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Journey's End (Penguin Modern Classics)

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Raleigh, an 18-year-old officer, reports for the first time to Osborne. Raleigh reveals that he wanted to join the company because his sister is engaged to Stanhope. Osborne detects Raleigh's idolization of Stanhope and gently cautions him that life on the front lines has a habit of changing men. The raid goes successfully, and they kidnap a young German soldier. This pleases the Colonel, but Stanhope soon learns Osborne has been killed. Like Stanhope, Raleigh is stunned by the loss, but the Colonel has to strain to show his emotion, as he’s primarily excited to pass on news of the successful mission. When the Colonel finally leaves, Stanhope and Raleigh look at one another as gunfire sounds overhead.

In this passage, Osborne tries to warn Raleigh that his heroic image of Stanhope may not match Stanhope's present, battle-addled condition. The difficulty Osborne has in articulating the statement is significant, as it speaks to how Osborne would not like to undermine Stanhope's authority by spreading doubt about his mental condition, while he nonetheless wants the bright-eyed Raleigh not to grow disillusioned. In this private conversation on the subject of Raleigh's idolization of Stanhope, Osborne and Stanhope touch on the theme of heroism. Having looked up to Stanhope at school, Raleigh and Raleigh's sister turned him into a hero. However, Stanhope reveals in this dialogue his concern that Raleigh will see Stanhope for who he is truly is, having been damaged by the effects of war. Osborne sees things differently, and has faith that Raleigh will continue to see him as a hero, despite Stanhope's drinking and temper. To forget, you little fool—to forget! D'you understand? To Forget! You think there's no limit to what a man can bear?" Stanhope, Act III, Scene 2, p. 85 In this passage, Trotter blithely recites a grim rhyme about a mother reassuring her daughter at the sight of her husband being run over by a tram. This passage is significant because it speaks to the play's thematic concern with repression, revealing how soldiers use gallows humor to remain in high spirits when faced with the grim reality of war. I believe Raleigh'll go on liking you—and looking up to you—through everything. There's something very deep, and rather fine, about hero-worship." Osborne, Act I, p. 33

That night, Stanhope, Trotter, and Hibbert get drunk on champagne, which the Colonel and other officials provided as a reward. Hibbert drinks more than he normally does, and tells Stanhope that Raleigh isn’t celebrating with them because he’s with the soldiers on watch. This enrages Stanhope, and when Raleigh comes into the dugout, he asks why he would eat with the sergeants rather than the officers. Raleigh admits he couldn’t imagine feasting and partying on the day of Osborne’s death. He asks how Stanhope can do so, and Stanhope yells, “To forget! You think there’s no limit to what a man can bear?” She doesn't know that if I went up those steps into the front line—without being doped up with whiskey—I'd go mad with fright." Stanhope, Act I, p. 31 A tiny sound comes from where RALEIGH is lying—something between a sob and a moan." Stage direction, Act III, Scene 3, p. 94 When Stanhope enters the dugout, he’s stunned to see Raleigh. Rather than embracing him, he simply asks how he got here. He then turns his attention to Osborne and Trotter, another officer, and the group sits down to eat together. Eventually, the fourth officer of Stanhope’s infantry, Hibbert, enters and claims that he doesn’t know if he can eat because of his neuralgia. This obviously annoys Stanhope, who urges Hibbert to eat, but Hibbert goes to bed. “Another little worm trying to wriggle home,” Stanhope says. In this passage, Osborne repeats his earlier suggestion that Raleigh's admiration for Stanhope will persist, despite the war-damaged person Stanhope has become. This quote is significant because it reveals Osborne's wisdom; as Stanhope will see when he hears Raleigh's letter, Osborne's prediction bears true.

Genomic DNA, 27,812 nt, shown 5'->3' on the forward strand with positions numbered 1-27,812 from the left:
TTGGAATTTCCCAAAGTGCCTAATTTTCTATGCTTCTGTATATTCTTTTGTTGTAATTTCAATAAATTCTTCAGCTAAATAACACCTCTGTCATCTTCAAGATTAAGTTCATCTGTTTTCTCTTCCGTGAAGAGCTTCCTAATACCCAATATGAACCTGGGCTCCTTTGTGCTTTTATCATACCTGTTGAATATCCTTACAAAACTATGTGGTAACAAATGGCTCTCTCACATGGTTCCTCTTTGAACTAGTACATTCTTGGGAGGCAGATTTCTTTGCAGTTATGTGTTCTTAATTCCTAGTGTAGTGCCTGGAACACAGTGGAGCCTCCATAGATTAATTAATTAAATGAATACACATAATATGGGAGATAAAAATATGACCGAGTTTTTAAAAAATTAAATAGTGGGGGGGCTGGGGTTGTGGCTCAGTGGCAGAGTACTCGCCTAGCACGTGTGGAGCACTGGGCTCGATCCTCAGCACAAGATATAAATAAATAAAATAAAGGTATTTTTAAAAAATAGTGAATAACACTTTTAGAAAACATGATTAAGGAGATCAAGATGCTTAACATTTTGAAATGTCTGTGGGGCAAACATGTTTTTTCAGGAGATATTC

During dinner, Trotter decides to make a chart representing the remaining hours until he and his fellow officers can leave the trenches. On a paper he draws 144 circles, intending to fill them in as the hours pass. By the end of dinner, only Stanhope and Osborne remain in the dugout, and Stanhope is exceedingly drunk. He admits that he’s afraid Raleigh will write to his sister—who’s waiting for Stanhope to return—and tell her about his drinking. Stanhope declares that he’s going to censor Raleigh’s letters, and Osborne puts his drunken friend to bed. When Hardy leaves, Osborne sits down to a dinner made by Mason, the officers’ cook. At this point, Raleigh, the new officer, enters. As Osborne and Raleigh talk, Raleigh reveals that he knows Stanhope from before the war. He and Stanhope went to the same high school, and Stanhope was a respected rugby captain whose father was friends with Raleigh’s father. The boys spent summers together, and Stanhope started dating Raleigh’s sister. When Stanhope went off to war, Raleigh thought constantly of him as brave captain. When Raleigh enlisted, he even ­­asked a relative to help him get assigned to Stanhope’s infantry. Hearing this, Osborne realizes he should warn Raleigh that Stanhope has changed. Next the two men talk about Raleigh’s journey through the trenches to the front lines, which he says was an unnervingly quiet experience. Osborne confirms that it is “often quiet” there, despite it being one of the most dangerous places to be stationed. Osborne says they are just “waiting for something” to happen.

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